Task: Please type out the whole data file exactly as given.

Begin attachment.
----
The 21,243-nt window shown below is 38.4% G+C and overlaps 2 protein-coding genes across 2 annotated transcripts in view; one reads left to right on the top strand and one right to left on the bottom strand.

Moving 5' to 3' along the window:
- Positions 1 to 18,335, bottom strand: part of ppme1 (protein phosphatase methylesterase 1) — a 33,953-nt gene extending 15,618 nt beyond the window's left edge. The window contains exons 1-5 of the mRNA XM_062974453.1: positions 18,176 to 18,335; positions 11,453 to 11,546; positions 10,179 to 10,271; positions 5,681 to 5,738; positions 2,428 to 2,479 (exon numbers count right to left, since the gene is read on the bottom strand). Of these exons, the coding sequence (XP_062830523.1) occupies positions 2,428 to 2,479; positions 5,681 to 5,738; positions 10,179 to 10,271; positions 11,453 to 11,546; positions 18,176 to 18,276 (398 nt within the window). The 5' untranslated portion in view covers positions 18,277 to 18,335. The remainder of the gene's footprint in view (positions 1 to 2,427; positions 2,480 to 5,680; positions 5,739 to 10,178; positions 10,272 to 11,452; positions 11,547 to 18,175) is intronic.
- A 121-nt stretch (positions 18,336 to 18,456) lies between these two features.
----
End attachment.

The 21,243-nt window shown below is 38.4% G+C and overlaps 2 protein-coding genes across 2 annotated transcripts in view; one reads left to right on the top strand and one right to left on the bottom strand.

Moving 5' to 3' along the window:
- Positions 1 to 18,335, bottom strand: part of ppme1 (protein phosphatase methylesterase 1) — a 33,953-nt gene extending 15,618 nt beyond the window's left edge. The window contains exons 1-5 of the mRNA XM_062974453.1: positions 18,176 to 18,335; positions 11,453 to 11,546; positions 10,179 to 10,271; positions 5,681 to 5,738; positions 2,428 to 2,479 (exon numbers count right to left, since the gene is read on the bottom strand). Of these exons, the coding sequence (XP_062830523.1) occupies positions 2,428 to 2,479; positions 5,681 to 5,738; positions 10,179 to 10,271; positions 11,453 to 11,546; positions 18,176 to 18,276 (398 nt within the window). The 5' untranslated portion in view covers positions 18,277 to 18,335. The remainder of the gene's footprint in view (positions 1 to 2,427; positions 2,480 to 5,680; positions 5,739 to 10,178; positions 10,272 to 11,452; positions 11,547 to 18,175) is intronic.
- A 121-nt stretch (positions 18,336 to 18,456) lies between these two features.